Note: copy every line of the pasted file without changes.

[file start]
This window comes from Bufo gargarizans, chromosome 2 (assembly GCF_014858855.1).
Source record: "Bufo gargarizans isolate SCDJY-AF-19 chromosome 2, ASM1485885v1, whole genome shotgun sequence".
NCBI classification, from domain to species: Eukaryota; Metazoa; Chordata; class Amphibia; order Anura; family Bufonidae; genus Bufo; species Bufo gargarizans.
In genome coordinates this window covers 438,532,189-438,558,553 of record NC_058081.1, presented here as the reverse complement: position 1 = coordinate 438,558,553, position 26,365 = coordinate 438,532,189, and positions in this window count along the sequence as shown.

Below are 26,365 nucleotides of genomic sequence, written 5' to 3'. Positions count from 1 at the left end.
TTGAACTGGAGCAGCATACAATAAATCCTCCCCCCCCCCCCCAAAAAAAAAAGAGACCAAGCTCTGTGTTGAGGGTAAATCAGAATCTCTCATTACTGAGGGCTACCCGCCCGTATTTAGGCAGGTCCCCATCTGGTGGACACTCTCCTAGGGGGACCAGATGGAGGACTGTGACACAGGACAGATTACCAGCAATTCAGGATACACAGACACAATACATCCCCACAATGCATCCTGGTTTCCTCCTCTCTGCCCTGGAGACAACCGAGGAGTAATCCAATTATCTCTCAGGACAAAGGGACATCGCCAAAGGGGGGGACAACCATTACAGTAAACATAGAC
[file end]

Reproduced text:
This window comes from Bufo gargarizans, chromosome 2 (assembly GCF_014858855.1).
Source record: "Bufo gargarizans isolate SCDJY-AF-19 chromosome 2, ASM1485885v1, whole genome shotgun sequence".
NCBI classification, from domain to species: Eukaryota; Metazoa; Chordata; class Amphibia; order Anura; family Bufonidae; genus Bufo; species Bufo gargarizans.
In genome coordinates this window covers 438,532,189-438,558,553 of record NC_058081.1, presented here as the reverse complement: position 1 = coordinate 438,558,553, position 26,365 = coordinate 438,532,189, and positions in this window count along the sequence as shown.

Below are 26,365 nucleotides of genomic sequence, written 5' to 3'. Positions count from 1 at the left end.
TTGAACTGGAGCAGCATACAATAAATCCTCCCCCCCCCCCCCAAAAAAAAAAGAGACCAAGCTCTGTGTTGAGGGTAAATCAGAATCTCTCATTACTGAGGGCTACCCGCCCGTATTTAGGCAGGTCCCCATCTGGTGGACACTCTCCTAGGGGGACCAGATGGAGGACTGTGACACAGGACAGATTACCAGCAATTCAGGATACACAGACACAATACATCCCCACAATGCATCCTGGTTTCCTCCTCTCTGCCCTGGAGACAACCGAGGAGTAATCCAATTATCTCTCAGGACAAAGGGACATCGCCAAAGGGGGGGACAACCATTACAGTAAACATAGAC